Teen invents a dip to keep germs away
Her eco-friendly chemical dip for fabrics and more could halt bacterial growth
WASHINGTON, D.C. — Our lives are bursting with bacteria. The bugs are inside our bodies, on our skin and on most surfaces we touch. That’s not necessarily a bad thing. But some places need to be bacteria-free, such as bandages for wounds or food packaging. Jessica Tian, 17, has come up with a way to keep bacteria away. She created germ-free papers by dunking them in a special chemical bath.
The senior at Del Norte High School in San Diego, Calif., showed off her method at the Regeneron Science Talent Search. The science competition is run by Society for Science & the Public. It is sponsored by Regeneron, a company that designs and makes medicines. The event brings together high school students each year to share their science projects with the public. The 40 finalists also compete for cash awards totaling almost $2 million. (Society for Science & the Public also publishes Science News for Students and this blog.)
Jessica’s chemical bath was developed to leave a germ-killing coating on cellulose. The outer wall of plant cells contain cellulose. But that’s not all. “Cellulose is versatile,” Jessica explains. “It’s in our clothing, in food packaging, in pretty much every aspect of our daily life.”
Each molecule of cellulose is a long chain built from sugars. These chains bond easily with water. That’s good; it helps paper towels soak up spills. But this is also why wet cellulose is a great home for bacteria. And some of those germs may pose a risk to health. That’s especially true when they grow on a bandage or food wrapper. Scientists have been trying to invent antimicrobial coatings to stop bacteria from sticking to cellulose. However, Jessica notes, “most methods require heat and pressure. And some lead to air pollution.”
“I wanted to create a method that could [add] antibacterial properties to cellulose in a simple way,” the teen says. She wanted it to be inexpensive. It also had to be easy to apply on a large scale and pose little risk to the environment.
To figure out how to do this, Jessica traveled across the country to spend a summer in the lab of Benjamin Hsaio. He’s a chemist at Stony Brook University in New York. The Simons Summer Research Program for high school juniors connected Jessica with Hsaio. “This was the first time I got to work in a lab,” she says. “I really enjoyed the whole atmosphere.”
The teen worked to add titanium dioxide and silver nanoparticles to cellulose paper. Titanium dioxide is a white pigment. When exposed to ultraviolet light, the negatively charged electrons in it can become excited. The titanium oxide then breaks down water. This produces free radicals. These are charged molecules that can attack and kill bacteria cells.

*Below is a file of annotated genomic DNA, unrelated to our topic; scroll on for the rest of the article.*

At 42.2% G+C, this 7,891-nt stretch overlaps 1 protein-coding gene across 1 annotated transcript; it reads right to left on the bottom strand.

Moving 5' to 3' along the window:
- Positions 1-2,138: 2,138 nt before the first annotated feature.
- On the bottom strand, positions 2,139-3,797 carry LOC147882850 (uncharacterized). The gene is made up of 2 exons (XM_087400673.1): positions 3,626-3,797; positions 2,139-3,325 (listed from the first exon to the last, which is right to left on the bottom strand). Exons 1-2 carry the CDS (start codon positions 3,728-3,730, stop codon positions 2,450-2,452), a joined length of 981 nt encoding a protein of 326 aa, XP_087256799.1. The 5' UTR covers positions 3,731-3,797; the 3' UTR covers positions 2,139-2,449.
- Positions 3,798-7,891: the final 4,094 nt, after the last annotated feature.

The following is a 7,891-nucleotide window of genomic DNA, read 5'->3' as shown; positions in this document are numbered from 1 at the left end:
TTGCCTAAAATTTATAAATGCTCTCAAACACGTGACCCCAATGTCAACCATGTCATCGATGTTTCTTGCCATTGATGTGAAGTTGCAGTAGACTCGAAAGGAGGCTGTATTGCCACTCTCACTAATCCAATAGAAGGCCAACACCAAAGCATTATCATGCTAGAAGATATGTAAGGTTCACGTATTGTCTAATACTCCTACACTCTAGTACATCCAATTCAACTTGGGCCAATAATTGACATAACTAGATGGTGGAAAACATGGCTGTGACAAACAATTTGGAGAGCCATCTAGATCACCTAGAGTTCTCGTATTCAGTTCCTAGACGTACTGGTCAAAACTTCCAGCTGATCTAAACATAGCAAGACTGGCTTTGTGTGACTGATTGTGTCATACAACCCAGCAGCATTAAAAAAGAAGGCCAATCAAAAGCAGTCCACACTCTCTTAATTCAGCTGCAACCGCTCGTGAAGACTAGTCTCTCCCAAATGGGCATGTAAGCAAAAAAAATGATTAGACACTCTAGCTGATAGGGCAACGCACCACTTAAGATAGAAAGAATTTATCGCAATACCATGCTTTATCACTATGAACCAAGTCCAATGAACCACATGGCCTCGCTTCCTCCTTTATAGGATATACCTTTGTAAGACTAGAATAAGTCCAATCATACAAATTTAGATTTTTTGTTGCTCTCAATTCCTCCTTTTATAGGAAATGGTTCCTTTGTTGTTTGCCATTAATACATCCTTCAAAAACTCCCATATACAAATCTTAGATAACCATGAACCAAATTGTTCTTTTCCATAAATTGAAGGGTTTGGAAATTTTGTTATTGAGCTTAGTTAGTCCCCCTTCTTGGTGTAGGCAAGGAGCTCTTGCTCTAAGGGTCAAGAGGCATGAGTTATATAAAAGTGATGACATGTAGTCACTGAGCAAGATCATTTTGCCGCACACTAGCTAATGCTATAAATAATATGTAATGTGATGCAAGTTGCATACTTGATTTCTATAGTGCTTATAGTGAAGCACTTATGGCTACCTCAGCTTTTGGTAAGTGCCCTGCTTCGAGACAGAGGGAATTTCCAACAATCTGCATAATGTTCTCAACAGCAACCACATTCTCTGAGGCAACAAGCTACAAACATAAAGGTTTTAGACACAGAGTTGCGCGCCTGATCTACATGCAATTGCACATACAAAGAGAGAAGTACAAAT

Usually, Jessica says, titanium dioxide requires a lot of energy to activate its germ-killing prowess. She thought she saw a way to lower the energy needed, though: add silver nanoparticles. These are tiny particles of silver that are only billionths of a meter in diameter. They reduce the energy needed to excite the electrons in titanium dioxide. Adding an ingredient, this way, is known as “doping.” The doped silver should let titanium dioxide kill bacteria using only light from the sun, Jessica hypothesized.
In the lab, Jessica created a colloid (KOLL-oid) solution. Tiny particles of titanium dioxide and silver nanoparticles were spread fairly evenly throughout the liquid. She created three versions. Each had different amounts of titanium dioxide and silver. Then the teen dipped cellulose papers into one of the solutions and dried them in an oven. Other papers were covered in titanium dioxide alone or nothing at all. These served as controls.
Once the papers were dry, Jessica dipped them in solutions of bacteria. Then she rubbed the papers onto lab plates containing agar — a gel containing the nutrients needed for bacteria to grow. After 24 hours, she checked the plates.
The titanium dioxide and silver colloid had killed 99 percent of the bacteria, compared with untreated cellulose. The coating of titanium dioxide alone did not work as well.
“I knew that silver and titanium dioxide could work together,” Jessica says. There had been a lot of research on silver and an titanium dioxide, she notes, “but not much on both of them together [on] cellulose.”
The best part, Jessica says, is that her treatment poses no threat to the environment. Other methods need high temperatures or pressures to create a germ-killing coating. All Jessica’s needed was a slow dip in the chemical bath. The simple, low-cost coating “could be applied to clothing so it could have antibacterial properties,” she says. “I think it could be applied even in developing countries.”
For now, she’s only applied her mix to small bits of cellulose paper. But if the dip works on clothing, bandages or paper, it could help keep them germfree when they need to be.
Follow Eureka! Lab on Twitter